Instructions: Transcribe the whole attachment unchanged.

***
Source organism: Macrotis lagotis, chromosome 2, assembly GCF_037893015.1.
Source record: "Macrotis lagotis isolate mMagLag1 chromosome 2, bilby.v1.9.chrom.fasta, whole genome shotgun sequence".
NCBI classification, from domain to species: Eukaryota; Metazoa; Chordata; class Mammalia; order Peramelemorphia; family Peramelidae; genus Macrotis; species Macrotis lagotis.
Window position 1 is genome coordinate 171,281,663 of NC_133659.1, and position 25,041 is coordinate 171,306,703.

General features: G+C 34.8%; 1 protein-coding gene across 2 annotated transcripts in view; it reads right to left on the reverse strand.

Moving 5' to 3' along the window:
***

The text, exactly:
Source organism: Macrotis lagotis, chromosome 2, assembly GCF_037893015.1.
Source record: "Macrotis lagotis isolate mMagLag1 chromosome 2, bilby.v1.9.chrom.fasta, whole genome shotgun sequence".
NCBI classification, from domain to species: Eukaryota; Metazoa; Chordata; class Mammalia; order Peramelemorphia; family Peramelidae; genus Macrotis; species Macrotis lagotis.
Window position 1 is genome coordinate 171,281,663 of NC_133659.1, and position 25,041 is coordinate 171,306,703.

General features: G+C 34.8%; 1 protein-coding gene across 2 annotated transcripts in view; it reads right to left on the reverse strand.

Moving 5' to 3' along the window: